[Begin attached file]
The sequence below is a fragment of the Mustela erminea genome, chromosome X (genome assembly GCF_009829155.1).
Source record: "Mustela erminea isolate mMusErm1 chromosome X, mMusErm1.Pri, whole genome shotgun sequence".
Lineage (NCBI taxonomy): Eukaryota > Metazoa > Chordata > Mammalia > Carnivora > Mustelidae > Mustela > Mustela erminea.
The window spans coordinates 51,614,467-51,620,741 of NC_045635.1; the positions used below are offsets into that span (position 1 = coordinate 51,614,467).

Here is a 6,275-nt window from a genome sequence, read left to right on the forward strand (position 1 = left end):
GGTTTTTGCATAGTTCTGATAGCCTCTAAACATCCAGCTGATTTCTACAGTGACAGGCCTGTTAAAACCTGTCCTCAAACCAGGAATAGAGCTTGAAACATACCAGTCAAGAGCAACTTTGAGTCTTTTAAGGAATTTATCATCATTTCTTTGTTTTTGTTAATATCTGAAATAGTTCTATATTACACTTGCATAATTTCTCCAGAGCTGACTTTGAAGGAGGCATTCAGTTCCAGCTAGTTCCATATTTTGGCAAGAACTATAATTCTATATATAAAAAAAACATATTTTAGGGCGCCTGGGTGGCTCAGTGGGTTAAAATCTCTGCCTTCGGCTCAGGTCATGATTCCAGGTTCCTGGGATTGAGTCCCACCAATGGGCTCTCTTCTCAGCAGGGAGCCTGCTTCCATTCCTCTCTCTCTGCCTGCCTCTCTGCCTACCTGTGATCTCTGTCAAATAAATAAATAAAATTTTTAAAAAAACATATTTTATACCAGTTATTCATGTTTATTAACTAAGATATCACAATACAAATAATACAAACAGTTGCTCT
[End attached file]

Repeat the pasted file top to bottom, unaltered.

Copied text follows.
The sequence below is a fragment of the Mustela erminea genome, chromosome X (genome assembly GCF_009829155.1).
Source record: "Mustela erminea isolate mMusErm1 chromosome X, mMusErm1.Pri, whole genome shotgun sequence".
Lineage (NCBI taxonomy): Eukaryota > Metazoa > Chordata > Mammalia > Carnivora > Mustelidae > Mustela > Mustela erminea.
The window spans coordinates 51,614,467-51,620,741 of NC_045635.1; the positions used below are offsets into that span (position 1 = coordinate 51,614,467).

Here is a 6,275-nt window from a genome sequence, read left to right on the forward strand (position 1 = left end):
GGTTTTTGCATAGTTCTGATAGCCTCTAAACATCCAGCTGATTTCTACAGTGACAGGCCTGTTAAAACCTGTCCTCAAACCAGGAATAGAGCTTGAAACATACCAGTCAAGAGCAACTTTGAGTCTTTTAAGGAATTTATCATCATTTCTTTGTTTTTGTTAATATCTGAAATAGTTCTATATTACACTTGCATAATTTCTCCAGAGCTGACTTTGAAGGAGGCATTCAGTTCCAGCTAGTTCCATATTTTGGCAAGAACTATAATTCTATATATAAAAAAAACATATTTTAGGGCGCCTGGGTGGCTCAGTGGGTTAAAATCTCTGCCTTCGGCTCAGGTCATGATTCCAGGTTCCTGGGATTGAGTCCCACCAATGGGCTCTCTTCTCAGCAGGGAGCCTGCTTCCATTCCTCTCTCTCTGCCTGCCTCTCTGCCTACCTGTGATCTCTGTCAAATAAATAAATAAAATTTTTAAAAAAACATATTTTATACCAGTTATTCATGTTTATTAACTAAGATATCACAATACAAATAATACAAACAGTTGCTCT